While Juggalos have gotten a bad wrap over the years because of violence and mischief associated with the group (they even made the FBI listing of violent groups in America), Scott Cummings’ experimental flick Buffalo Juggalos attempts to expose the lighter side, along with the destructive side of this subculture.

The film is dark with snapshots of Juggalo culture. It almost embraces the misunderstood and terrifying status this group has with the general public to a truly chilling result.

Composed with some stunning cinematography, framed and juxtaposed behind western New York’s sometime beautiful, sometimes Gothic backdrop, many of the scenes come across as a staged study of Juggalo culture in the wild.

Using an experimental method to tell a story, Cummings presents his audience with a new visceral way to learn a lot about a subculture.  Scenes depict only actions, sometimes havoc, sometimes passive, and tell their own story without any unnecessary dialogue or intentional narratives.

Cummings, who studied experimental film at the State University of New York-Buffalo, made more of an art piece than a movie,  but it works.

With the scenes involving a bunch of kids in clown face steering a chaotic car, it felt like watching a real life version of the Twisted Metal, but then you have to realize, this could be real life. And it’s terrifying!

There is no question that many of scenes in this film are staged, and yet it is effectively allows an audience to engage with a subculture that still remains a mystery to most.

When all is said and done, Cummings’ film expresses a sentiment that people who dress up as Juggalos are much more than fans of Insane Clown Posse, as they are more than just a statement about the loss of the American dream and a self-reflexive commentary on the utter absurdity of modern life. They are just people trying to live life  free and comfortable as they are.

“Who shall make the world more beautiful?”

Iva Radivojevic’s first full-length documentary, Evaporating Borders, closes with this quote by African-American sociologist W. E. B. Du Bois. What may seem like a rhetorical question is actually a plea to viewers, beckoning us to participate and holding us accountable for what may come.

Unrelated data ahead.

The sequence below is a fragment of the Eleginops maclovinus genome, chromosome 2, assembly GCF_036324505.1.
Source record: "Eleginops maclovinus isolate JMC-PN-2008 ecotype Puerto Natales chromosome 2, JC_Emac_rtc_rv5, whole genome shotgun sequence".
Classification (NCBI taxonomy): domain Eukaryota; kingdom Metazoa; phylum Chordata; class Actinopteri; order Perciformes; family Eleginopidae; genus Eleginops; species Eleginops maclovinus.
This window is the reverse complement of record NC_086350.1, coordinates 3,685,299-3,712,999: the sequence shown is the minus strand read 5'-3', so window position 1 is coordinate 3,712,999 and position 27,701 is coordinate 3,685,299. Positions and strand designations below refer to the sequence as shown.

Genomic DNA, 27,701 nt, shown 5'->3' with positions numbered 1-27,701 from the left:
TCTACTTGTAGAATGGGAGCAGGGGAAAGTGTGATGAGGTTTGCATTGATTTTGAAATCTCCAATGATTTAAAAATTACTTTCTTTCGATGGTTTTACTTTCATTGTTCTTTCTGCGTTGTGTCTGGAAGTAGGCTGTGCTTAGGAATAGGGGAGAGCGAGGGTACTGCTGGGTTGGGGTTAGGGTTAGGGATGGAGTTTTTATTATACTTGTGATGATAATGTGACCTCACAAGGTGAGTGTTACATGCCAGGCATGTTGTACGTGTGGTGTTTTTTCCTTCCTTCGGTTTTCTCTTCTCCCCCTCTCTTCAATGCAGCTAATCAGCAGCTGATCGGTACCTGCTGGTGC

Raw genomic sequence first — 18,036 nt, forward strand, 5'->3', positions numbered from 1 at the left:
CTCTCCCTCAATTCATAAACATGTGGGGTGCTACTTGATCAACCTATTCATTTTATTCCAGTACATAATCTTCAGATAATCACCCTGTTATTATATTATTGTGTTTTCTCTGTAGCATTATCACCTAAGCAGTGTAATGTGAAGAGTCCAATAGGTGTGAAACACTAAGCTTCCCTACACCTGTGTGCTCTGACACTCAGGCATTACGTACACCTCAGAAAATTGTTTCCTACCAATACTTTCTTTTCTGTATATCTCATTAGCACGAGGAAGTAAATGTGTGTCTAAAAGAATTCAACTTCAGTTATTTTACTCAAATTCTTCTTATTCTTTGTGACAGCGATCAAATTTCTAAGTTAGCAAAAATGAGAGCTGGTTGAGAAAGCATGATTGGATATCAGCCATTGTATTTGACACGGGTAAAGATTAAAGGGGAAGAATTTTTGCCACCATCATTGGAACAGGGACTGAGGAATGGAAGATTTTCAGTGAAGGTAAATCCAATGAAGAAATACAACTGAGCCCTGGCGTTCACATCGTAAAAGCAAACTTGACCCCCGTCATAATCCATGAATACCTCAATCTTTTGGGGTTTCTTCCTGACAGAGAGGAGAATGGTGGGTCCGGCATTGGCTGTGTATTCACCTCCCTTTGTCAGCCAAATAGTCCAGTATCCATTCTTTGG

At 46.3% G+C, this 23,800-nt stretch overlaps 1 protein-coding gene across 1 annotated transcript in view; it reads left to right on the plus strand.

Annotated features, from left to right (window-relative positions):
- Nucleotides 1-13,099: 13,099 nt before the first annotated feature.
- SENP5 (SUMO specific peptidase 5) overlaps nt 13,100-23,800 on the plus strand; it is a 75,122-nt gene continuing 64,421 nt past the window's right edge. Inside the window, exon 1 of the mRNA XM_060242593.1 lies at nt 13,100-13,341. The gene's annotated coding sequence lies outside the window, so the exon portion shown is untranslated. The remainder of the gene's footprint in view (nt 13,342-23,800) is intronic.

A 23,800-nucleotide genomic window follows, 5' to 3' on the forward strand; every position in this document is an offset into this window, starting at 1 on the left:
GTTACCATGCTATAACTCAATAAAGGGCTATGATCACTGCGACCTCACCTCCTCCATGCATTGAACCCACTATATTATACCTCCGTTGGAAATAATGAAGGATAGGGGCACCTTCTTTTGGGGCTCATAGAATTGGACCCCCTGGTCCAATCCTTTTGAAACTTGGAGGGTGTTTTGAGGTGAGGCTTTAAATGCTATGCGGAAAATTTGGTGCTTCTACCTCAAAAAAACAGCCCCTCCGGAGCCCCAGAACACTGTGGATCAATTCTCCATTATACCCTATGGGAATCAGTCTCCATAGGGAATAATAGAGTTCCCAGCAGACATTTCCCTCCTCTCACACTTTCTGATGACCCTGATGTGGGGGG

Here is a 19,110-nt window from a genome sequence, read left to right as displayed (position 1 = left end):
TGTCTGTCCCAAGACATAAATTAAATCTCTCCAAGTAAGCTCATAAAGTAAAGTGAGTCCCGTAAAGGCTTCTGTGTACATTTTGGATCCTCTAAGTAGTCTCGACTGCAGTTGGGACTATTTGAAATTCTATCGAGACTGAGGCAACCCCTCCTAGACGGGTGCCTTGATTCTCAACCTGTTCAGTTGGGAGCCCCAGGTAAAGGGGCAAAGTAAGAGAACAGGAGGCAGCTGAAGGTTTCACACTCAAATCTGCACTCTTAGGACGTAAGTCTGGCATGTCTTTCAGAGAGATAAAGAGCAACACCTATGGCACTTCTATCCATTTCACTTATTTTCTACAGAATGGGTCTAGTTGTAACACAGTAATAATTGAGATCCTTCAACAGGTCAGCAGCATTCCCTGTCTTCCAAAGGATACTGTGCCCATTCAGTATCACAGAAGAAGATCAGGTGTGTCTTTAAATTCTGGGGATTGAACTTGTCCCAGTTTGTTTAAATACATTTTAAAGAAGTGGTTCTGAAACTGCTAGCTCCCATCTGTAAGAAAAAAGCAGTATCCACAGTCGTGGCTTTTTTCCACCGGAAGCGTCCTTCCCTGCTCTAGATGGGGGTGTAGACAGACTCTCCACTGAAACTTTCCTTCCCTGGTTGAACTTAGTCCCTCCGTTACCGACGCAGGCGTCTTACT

Presented in five parts, the documentary shows mounting tensions and racism in an evolving Cyprus, which is host to an increasing number of refugees and immigrants (mostly Palestinian and Syrian Muslims, and some Turks, who occupy a third of Cyprus’s northern territories), while exploring themes of migration, displacement, tolerance and belonging. Interviews provide insight into an issue that is not unique to the island.

Many Greek Cypriots feel refugees are sucking up their and their country’s resources and that the government is too generous with them, a sentiment which has led some locals to organize fascist and racist opposition. But those who flee to Cyprus from war-torn neighbouring countries do so to find work and peace. They are often undermined by potential employers due to racism, and find themselves cut off from mandatory government benefits for refugees.

Endless appeals and little advocacy force some to eventually leave the island. The film’s final scene shows a clash at a protest between a group of social justice advocates and a group of fascists, between two possibilities: that of an inclusive, welcoming society, and that of a hostile, intolerant Cyprus.

Radivojevic reveals her own observations throughout the documentary, at one point expressing her own distaste and disdain for immigrant men who look “poor, criminal, intimidating.” She consciously dissociates from them. Though Radivojevic was an immigrant to Cyprus herself (from Yugoslavia), it is as though, over time, she made a distinction between the “acceptable” immigrants (the blonde ones) and those who supposedly leech off the government, create trouble and don’t deserve her empathy. She then catches herself and reflects on what may have led her to feel this way. I was impressed that she even admitted to having had racist thoughts, which is downright embarrassing, but even more so by her capacity for introspection and analysis of an issue that is becoming more urgent and widespread daily.

Radivojevic excels in presenting a serious issue without being heavy-handed. Her shots make one envious of Cyprus’s residents who get to bask in its golden sunlight. She has a rare eye for composition, and zeros in on details that are revealing about the island’s military history and racial tensions.